The first is platformability of the mAB purification process. The main premise and driver of rapid bio-pharmaceutical drug development over the last 10 years has been the principle of platforming of the key steps in the discovery-to-clinic-to-manufacturing process.

Antibody scaffold only further facilitated this through a unified bio-pharmaceutical product architecture. Yet, purification process remains, largely, a custom-designed approach for each mAb product, primarily due to inconsistent and relatively low post Protein A purity, which dictates the engineering of the polishing train.

Chromatographic clarification approach solves this problem getting one step closer to building a unified polishing train for every product. Whether this unified polishing train strategy is one process configuration or a rapidly selected set of several standard strategies is immaterial. The high and consistent purity of the product post capture enables a consistent and predictable approach to polishing, and thus, to the entire purification process. This, in-turn shrinks the process development time and accelerates the discovery-to-clinic-to-production pipeline.

The second critical element enabled by the high post-capture purity is a step-change in cost and productivity of polishing trains. The size, cost, and architecture of the polishing part of the mAb purification process is dictated by the amount and consistency of the impurities that are left in the process stream post Protein A. High product purity enables more compact and cheaper polishing trains. This element becomes more critical as the process scale rises and its complexity and cost grow non-linearly.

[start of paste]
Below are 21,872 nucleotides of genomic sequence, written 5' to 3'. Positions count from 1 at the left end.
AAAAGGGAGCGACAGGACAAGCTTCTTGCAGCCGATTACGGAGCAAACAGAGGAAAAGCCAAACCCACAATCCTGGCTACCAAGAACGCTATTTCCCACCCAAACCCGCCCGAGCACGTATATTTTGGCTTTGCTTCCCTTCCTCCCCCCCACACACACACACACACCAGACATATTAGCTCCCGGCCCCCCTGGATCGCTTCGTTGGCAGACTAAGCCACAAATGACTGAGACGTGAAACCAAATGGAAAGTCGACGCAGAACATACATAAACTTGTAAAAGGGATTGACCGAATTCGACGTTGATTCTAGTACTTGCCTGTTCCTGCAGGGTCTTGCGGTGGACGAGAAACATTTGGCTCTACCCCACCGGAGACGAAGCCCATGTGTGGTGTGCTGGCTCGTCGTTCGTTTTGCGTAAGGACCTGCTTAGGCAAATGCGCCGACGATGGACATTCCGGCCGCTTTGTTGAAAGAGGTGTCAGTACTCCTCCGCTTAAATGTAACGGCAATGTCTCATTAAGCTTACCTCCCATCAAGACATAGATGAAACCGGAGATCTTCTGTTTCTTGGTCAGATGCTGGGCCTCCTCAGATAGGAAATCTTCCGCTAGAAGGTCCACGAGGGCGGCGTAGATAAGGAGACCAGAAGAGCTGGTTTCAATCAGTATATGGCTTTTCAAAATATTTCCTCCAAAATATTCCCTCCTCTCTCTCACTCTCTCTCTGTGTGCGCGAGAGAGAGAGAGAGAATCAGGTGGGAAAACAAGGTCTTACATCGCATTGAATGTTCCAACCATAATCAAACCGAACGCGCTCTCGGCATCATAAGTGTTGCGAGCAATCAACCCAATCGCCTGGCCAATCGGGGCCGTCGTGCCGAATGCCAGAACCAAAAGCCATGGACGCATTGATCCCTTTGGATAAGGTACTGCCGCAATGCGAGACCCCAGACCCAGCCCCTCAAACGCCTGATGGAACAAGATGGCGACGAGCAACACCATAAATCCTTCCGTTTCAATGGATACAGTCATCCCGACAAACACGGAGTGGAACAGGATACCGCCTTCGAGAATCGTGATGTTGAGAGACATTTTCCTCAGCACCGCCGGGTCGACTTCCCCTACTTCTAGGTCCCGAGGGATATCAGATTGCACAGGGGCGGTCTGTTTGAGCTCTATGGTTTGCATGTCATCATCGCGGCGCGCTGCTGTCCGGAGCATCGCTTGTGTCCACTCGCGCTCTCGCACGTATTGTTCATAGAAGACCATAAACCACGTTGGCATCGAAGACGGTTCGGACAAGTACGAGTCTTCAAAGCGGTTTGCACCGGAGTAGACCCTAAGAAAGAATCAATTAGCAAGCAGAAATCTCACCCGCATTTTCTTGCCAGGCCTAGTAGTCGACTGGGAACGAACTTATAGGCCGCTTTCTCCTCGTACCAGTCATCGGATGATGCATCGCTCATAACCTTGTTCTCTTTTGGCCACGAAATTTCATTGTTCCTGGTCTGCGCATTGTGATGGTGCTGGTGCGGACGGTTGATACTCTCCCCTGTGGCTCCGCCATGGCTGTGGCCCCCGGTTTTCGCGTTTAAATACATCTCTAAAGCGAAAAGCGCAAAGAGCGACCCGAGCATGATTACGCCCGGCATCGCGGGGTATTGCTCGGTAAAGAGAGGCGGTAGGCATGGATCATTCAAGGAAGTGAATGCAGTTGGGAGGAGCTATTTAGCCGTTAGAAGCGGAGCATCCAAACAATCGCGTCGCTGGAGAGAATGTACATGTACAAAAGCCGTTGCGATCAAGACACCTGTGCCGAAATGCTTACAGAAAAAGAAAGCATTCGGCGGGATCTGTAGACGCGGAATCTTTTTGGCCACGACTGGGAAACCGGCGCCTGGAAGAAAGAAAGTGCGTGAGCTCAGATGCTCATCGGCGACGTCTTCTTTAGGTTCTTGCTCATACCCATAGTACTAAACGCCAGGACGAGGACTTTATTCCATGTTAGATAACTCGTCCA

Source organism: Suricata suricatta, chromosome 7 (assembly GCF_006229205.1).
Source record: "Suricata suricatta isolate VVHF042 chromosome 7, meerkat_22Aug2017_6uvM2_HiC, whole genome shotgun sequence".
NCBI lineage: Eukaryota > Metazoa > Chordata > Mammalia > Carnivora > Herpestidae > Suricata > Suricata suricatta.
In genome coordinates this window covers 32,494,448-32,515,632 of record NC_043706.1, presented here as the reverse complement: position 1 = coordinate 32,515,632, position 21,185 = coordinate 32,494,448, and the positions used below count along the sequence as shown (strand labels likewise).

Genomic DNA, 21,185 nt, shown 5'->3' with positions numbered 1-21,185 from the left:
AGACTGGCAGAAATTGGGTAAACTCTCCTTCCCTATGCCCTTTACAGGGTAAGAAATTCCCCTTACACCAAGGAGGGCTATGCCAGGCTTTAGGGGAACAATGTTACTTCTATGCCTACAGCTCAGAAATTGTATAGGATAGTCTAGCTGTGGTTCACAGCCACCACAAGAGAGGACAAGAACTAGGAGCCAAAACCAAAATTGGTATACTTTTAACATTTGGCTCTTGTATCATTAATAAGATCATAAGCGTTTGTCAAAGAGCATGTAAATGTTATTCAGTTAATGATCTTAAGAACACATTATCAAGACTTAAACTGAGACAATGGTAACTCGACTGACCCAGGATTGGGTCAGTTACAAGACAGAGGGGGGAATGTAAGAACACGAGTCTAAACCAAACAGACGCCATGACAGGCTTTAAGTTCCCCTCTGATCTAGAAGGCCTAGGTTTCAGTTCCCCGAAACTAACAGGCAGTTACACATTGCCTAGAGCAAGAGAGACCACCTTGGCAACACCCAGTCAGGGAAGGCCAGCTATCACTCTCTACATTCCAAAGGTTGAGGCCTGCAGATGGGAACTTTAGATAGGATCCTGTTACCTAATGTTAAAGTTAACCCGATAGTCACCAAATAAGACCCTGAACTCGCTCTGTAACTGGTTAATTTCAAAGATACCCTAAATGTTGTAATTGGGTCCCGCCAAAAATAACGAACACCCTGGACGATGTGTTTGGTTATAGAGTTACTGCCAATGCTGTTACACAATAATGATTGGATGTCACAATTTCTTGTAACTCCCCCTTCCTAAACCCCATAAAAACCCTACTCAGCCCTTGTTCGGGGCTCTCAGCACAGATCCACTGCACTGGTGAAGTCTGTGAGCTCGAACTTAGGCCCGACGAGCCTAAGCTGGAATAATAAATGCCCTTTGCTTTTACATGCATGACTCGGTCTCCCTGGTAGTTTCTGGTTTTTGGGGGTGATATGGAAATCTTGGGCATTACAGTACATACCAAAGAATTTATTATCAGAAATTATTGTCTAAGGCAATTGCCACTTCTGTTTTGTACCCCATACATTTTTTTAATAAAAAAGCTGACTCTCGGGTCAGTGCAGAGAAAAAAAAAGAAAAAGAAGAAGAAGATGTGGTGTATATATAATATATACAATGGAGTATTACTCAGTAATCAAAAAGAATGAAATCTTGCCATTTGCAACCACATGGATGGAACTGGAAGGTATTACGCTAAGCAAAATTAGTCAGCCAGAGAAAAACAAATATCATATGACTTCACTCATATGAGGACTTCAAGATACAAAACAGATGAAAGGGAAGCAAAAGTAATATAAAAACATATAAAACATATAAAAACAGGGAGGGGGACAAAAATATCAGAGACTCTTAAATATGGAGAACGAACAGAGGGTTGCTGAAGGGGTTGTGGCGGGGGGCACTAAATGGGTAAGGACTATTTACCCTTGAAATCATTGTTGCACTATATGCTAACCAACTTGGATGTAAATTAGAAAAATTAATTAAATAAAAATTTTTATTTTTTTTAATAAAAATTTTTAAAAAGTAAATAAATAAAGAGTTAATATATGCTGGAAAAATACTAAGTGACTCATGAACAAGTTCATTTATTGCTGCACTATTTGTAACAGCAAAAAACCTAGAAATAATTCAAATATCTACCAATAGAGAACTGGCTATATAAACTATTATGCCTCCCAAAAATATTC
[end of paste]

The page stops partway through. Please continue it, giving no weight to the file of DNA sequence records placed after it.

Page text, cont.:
Since the chromatographic clarification enables more than an order of magnitude reduction in DNA and HCP product stream contaminants, one can reduce the size of the required process steps, such as the AEX polishing step, accordingly. In cases, delete comma where viral clearance requirements are abbreviated, such as for preclinical uses, the polishing train may be completely eliminated. At large scales this leads to a significant risk reduction and cost savings. More importantly it enables one to deploy more purification trains into existing facilities, delaying the often politically and financially challenging capital expenditures for construction of new manufacturing plants.

 

Conclusion
Efficiency of the product capture step has always driven the performance of the entire process. Increases in efficiency of the capture step in the mAb purification is a subject that has been relentlessly studied for the last 10+ years. Genomic DNA and associated chromatin complex has been identified as the likely major component interfering with the Protein A chromatography.
While methods, such as cell culture acidification and treatment, do exist to reduce the DNA in the clarified cell culture media, they have, either been limited to academic space, or have shown to be of limited use in the industrial space due to product stability and process control issues.

Here we demonstrate a novel alternative method of chromatographic clarification approach using an anion exchange clarifier 3M Emphaze™ AEX Hybrid Purifier to reduce the DNA down to near the limit of detection at clarification. The result of this DNA reduction produces a step change in the purity of the product eluted off the Protein A column. Unlike other strategies, this approach enables a high degree of DNA reduction in a scalable, flow-through, single use system that is industrially viable and rapidly deployable in a commercial process.

The consistently high purity of the product post capture streamlines development, lowers manufacturing costs and improves process efficiency that comes with high process platformability and robustness.

 

Alexei Voloshin NB

Alexei VOLOSHIN – 3M PURIFICATION INC

avoloshin@mmm.com

Dmitri SMIRNOV – 3M PURIFICATION INC

William WESSEL – CATALENT INC

Ian COLLINS – CATALENT INC

Steven HAGER – CATALENT INC